Letter from Asia: Taiwan and China: Struggle over identity

Copyright The International Herald Tribune
By Howard W. French
FRIDAY, MAY 27, 2005
TAIPEI Something rare happened in recent weeks with the unprecedented back-to-back visits to China of two of Taiwan’s most prominent opposition politicians.
Suddenly China, which has often shown all the subtlety of a jackhammer operator in its approach toward Taiwan, which it regards as a renegade province, is serving up a dish sprinkled with carrots.
With an unrelenting focus on shared history and culture, from tributes to Sun Yat-sen, the father of Chinese republicanism and the sole political ancestor claimed by elites in both countries, visits by James Soong and Lien Chan to their ancestral homelands, exchanges of calligraphy and other appeals to common roots, Beijing was smartly upping its game.
What the Chinese leadership of Hu Jintao and Wen Jiabao seems to be grasping is the increasingly central role of identity in the dispute between Taiwan and China across the tense and heavily armed divide of the Taiwan Strait.
For all its new astuteness, however, China may not yet have taken the full measure of the cultural challenges it faces if it wishes to attract Taiwan back into its political orbit, or to simply absorb it, without the use of force.
Quite distinct from the independentist rhetoric of President Chen Shui-bian and his ruling Democratic Progressive Party, a fast emerging sense of Taiwanese identity, one that is increasingly distinct from Chinese identity, is making this country a moving target for Beijing.
Except for a tiny aboriginal minority, well over 90 percent of Taiwanese trace their ancestry to China. But only roughly 15 percent of the population came to this island after 1949, the start of the Communist era. In cultural terms, this minority, many of them followers of the nationalist leader Chiang Kai-shek, known here as “mainlanders,” still identifies closely with the motherland. To a large degree, today the rest of the population sees itself simply as Taiwanese.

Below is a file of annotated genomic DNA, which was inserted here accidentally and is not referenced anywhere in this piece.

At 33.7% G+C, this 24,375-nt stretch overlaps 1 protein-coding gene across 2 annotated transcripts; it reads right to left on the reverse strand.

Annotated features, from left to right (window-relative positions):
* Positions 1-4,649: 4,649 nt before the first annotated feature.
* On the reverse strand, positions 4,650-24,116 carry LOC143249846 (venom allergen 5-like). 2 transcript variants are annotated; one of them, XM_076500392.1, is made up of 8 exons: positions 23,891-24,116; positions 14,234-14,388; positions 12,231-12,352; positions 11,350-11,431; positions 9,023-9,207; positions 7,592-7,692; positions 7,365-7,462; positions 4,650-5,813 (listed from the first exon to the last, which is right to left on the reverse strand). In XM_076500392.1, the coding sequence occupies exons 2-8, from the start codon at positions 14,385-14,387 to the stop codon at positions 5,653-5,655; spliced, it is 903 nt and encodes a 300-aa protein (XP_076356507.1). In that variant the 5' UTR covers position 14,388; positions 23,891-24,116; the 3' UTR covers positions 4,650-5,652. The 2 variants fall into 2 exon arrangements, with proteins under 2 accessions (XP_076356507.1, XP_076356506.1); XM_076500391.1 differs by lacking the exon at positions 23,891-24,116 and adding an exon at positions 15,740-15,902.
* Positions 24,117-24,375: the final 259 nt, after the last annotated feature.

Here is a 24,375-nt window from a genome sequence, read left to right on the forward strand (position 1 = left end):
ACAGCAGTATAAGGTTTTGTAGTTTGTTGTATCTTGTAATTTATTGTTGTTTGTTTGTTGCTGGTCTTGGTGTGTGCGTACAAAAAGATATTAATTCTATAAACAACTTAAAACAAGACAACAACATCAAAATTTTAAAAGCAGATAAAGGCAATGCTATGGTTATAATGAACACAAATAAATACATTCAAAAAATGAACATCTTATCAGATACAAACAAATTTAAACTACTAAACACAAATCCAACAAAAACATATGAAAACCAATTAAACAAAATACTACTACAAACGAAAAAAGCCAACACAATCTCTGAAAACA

Among this population, for whom Taiwan’s separate identity is already a settled matter, impatience with Beijing’s insistence on reunification, and indeed with the perennial debate over Taiwan’s status, can be heard wherever one turns here.
“Why does my country’s status rank as an issue in the eyes of the world?” asked Dienfang Chou, a 33-year-old academic in the eastern town of Hualien. “For Taiwanese, this seems like some kind of discrimination.”
Even more despairingly, from the perspective of Beijing, as time goes by, this still relatively new phenomenon of national identity formation is even spreading among the children and grandchildren of the mainlanders, hence the urgency for China of finding ways of emphasizing common culture.
“Culturally, I still identify with China, and it is very hard for me to think of cutting off those ties,” said Arthur Ding, a research fellow in international relations at Chengchi University in Taipei. “My son, though, identifies with Taiwan.”
Given this movement, the inescapable conclusion is that China’s appeals to a common past, however tactically innovative, are woefully inadequate. Taiwanese democracy and openness have made this society an increasingly forward-looking place.
It is common for countries to fixate on particular neighbors. Indians increasingly complain, for example, that India’s obsessive focus on Pakistan, a poorer, slower-growing authoritarian country, holds their democracy back, preventing it from being as forward looking as it should.